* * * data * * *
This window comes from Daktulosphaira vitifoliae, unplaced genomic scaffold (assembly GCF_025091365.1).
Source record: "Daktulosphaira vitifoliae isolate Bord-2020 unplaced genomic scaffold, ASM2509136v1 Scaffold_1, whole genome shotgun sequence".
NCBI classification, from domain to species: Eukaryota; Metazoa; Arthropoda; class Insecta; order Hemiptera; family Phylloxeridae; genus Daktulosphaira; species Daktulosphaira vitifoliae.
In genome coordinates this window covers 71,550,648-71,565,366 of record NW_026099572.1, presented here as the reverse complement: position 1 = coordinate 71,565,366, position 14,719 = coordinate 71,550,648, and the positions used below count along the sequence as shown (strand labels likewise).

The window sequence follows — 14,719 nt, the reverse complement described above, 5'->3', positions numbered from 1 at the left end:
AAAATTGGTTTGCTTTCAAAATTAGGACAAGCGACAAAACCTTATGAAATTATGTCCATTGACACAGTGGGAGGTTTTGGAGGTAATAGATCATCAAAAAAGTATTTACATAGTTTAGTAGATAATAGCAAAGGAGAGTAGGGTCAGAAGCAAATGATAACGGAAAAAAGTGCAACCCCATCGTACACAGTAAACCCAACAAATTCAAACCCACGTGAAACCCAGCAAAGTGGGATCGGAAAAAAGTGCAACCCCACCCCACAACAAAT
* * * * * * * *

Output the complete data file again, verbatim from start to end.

This window comes from Daktulosphaira vitifoliae, unplaced genomic scaffold (assembly GCF_025091365.1).
Source record: "Daktulosphaira vitifoliae isolate Bord-2020 unplaced genomic scaffold, ASM2509136v1 Scaffold_1, whole genome shotgun sequence".
NCBI classification, from domain to species: Eukaryota; Metazoa; Arthropoda; class Insecta; order Hemiptera; family Phylloxeridae; genus Daktulosphaira; species Daktulosphaira vitifoliae.
In genome coordinates this window covers 71,550,648-71,565,366 of record NW_026099572.1, presented here as the reverse complement: position 1 = coordinate 71,565,366, position 14,719 = coordinate 71,550,648, and the positions used below count along the sequence as shown (strand labels likewise).

The window sequence follows — 14,719 nt, the reverse complement described above, 5'->3', positions numbered from 1 at the left end:
AAAATTGGTTTGCTTTCAAAATTAGGACAAGCGACAAAACCTTATGAAATTATGTCCATTGACACAGTGGGAGGTTTTGGAGGTAATAGATCATCAAAAAAGTATTTACATAGTTTAGTAGATAATAGCAAAGGAGAGTAGGGTCAGAAGCAAATGATAACGGAAAAAAGTGCAACCCCATCGTACACAGTAAACCCAACAAATTCAAACCCACGTGAAACCCAGCAAAGTGGGATCGGAAAAAAGTGCAACCCCACCCCACAACAAAT